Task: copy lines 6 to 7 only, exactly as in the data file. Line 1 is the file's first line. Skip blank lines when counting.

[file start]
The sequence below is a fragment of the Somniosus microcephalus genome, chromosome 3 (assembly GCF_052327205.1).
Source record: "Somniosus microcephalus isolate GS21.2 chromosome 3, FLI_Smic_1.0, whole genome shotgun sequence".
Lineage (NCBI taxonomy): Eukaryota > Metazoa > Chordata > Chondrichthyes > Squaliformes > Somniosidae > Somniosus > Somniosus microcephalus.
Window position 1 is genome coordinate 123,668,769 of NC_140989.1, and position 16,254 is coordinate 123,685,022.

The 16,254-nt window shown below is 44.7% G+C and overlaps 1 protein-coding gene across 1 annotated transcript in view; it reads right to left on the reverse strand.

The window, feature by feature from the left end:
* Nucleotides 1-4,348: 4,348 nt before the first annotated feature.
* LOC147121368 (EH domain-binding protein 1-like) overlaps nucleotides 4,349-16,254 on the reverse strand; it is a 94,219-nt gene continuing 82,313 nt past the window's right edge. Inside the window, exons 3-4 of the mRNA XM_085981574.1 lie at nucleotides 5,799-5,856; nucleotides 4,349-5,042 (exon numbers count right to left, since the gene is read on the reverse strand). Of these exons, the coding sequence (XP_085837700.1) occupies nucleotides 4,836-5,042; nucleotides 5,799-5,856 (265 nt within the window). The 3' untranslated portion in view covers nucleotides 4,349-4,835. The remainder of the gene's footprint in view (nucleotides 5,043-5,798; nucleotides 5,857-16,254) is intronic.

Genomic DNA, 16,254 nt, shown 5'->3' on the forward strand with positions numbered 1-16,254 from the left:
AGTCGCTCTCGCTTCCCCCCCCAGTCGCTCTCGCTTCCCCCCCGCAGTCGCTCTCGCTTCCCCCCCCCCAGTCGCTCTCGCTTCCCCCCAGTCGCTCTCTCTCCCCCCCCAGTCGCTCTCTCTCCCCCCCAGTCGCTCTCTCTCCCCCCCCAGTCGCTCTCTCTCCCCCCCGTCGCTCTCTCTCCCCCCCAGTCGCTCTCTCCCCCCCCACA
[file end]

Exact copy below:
The window, feature by feature from the left end:
* Nucleotides 1-4,348: 4,348 nt before the first annotated feature.